In 2015 Bird created a performative lecture exploring both the history of St Martin’s Workhouse which once stood on the site of the National Portrait Gallery and to uncover the lives and experiences of LGBTI people who found themselves in workhouses or pauper institutions. The performance focuses on a number of queer individuals from the 18th and 19th century. The final part of the show focuses on “A Night in the Workhouse”. A Victorian scandal around queer goings on in the Lambeth Workhouse.
LGBT history often tells of the great and the good and the lives of the comfortable classes. By contrast, this project platforms the lives of the Queer Poor and shows modern LGBT audiences that punishing the so-called underclass is nothing new and that rebellion, resistance and survival is in the DNA.
Bird la Bird
Bird la Bird is an artist who straddles comedy and performance art. She has been described as a Queer Pearly Queen and a Haute Couture Fishwife.
She has been creating ‘Queer People’s History Tours’ for the past 4 years and presented outings at the V&A, the NPG and the Wallace Collection. Her tours combine costume, comedy and gossip to explore history in a fun and entertaining way. The material is hard hitting addressing homophobia, imperialism and class exploitation. Her starting point is to educate herself and find out what she’s not being told in official histories. Bird strongly believes that all histories have a queer angle.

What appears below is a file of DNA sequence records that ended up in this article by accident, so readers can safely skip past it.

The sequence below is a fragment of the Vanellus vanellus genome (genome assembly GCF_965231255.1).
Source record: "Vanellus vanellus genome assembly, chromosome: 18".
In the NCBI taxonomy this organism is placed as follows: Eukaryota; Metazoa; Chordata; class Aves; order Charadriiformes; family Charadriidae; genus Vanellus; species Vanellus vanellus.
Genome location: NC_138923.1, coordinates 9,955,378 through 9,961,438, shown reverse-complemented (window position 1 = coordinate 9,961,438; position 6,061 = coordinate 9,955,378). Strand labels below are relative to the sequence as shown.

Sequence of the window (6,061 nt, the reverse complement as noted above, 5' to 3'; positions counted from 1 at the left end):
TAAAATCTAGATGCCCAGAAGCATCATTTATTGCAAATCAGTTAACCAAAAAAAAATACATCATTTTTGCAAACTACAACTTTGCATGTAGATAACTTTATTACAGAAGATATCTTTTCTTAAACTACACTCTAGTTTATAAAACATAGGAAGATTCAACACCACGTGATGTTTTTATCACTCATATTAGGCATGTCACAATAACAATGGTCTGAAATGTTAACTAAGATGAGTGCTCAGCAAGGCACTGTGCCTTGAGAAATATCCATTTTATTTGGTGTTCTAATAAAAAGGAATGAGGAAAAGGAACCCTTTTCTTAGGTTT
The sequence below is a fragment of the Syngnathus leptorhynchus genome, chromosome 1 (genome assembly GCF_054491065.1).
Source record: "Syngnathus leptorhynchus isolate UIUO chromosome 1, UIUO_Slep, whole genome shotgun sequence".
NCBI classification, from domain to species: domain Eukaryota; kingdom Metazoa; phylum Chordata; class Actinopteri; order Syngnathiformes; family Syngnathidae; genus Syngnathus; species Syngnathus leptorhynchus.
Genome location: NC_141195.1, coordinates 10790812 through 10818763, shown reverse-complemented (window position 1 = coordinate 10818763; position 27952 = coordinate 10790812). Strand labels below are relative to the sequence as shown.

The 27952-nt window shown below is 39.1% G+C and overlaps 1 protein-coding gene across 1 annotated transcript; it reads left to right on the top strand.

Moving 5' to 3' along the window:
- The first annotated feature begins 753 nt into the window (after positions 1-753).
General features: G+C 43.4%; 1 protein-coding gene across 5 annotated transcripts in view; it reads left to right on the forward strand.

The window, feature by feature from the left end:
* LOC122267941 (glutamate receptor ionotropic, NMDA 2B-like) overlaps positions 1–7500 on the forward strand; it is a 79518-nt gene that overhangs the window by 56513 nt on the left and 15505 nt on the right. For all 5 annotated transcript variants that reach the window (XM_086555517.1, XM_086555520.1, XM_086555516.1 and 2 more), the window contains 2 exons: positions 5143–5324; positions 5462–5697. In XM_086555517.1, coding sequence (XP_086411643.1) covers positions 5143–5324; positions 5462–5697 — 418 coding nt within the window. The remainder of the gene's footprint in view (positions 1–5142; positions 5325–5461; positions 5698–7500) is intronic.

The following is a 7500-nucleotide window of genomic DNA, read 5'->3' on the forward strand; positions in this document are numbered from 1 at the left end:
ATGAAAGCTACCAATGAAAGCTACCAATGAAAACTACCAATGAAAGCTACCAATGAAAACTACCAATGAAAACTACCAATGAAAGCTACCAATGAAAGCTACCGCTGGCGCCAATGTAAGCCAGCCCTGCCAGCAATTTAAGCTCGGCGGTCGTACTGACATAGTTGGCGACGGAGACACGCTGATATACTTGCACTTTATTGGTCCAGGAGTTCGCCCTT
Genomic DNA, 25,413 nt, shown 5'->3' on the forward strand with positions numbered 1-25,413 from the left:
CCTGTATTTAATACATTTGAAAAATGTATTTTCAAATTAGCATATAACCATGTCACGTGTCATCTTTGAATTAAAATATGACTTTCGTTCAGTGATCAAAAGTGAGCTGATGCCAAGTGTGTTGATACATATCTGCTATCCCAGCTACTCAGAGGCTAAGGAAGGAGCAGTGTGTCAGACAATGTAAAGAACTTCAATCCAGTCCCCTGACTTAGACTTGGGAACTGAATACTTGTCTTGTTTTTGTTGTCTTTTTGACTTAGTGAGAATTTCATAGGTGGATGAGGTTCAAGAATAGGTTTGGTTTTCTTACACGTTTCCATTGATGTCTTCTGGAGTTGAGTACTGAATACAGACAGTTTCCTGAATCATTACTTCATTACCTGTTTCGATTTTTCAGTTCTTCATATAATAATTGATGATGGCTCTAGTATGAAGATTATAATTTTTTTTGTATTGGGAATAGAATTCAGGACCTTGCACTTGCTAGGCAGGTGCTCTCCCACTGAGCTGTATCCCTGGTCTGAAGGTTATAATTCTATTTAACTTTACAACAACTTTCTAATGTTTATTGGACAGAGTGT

Bird favours bold playful characters, bastardised Brechtian methods and satirical polemics.
Bird is a long term associate artist with the Duckie collective, appearing in Copyright Christmas at the Barbican, Gay Shame and many other projects. Her solo shows and group pieces have been presented at the V&A, WOW! Festival Southbank, Queer Fringe Festival, Flare at BFI, NPG, Dixon’s Place NYC, Trashing Performance and Theatre Brut Vienna. Bird has also been a guest lecturer at Goldsmiths, Leeds University, Manchester Metropolitan University and San Francisco Art Institute.
Bird will be speaking on day 1 of the conference
Gluck: Did She Really Wear That?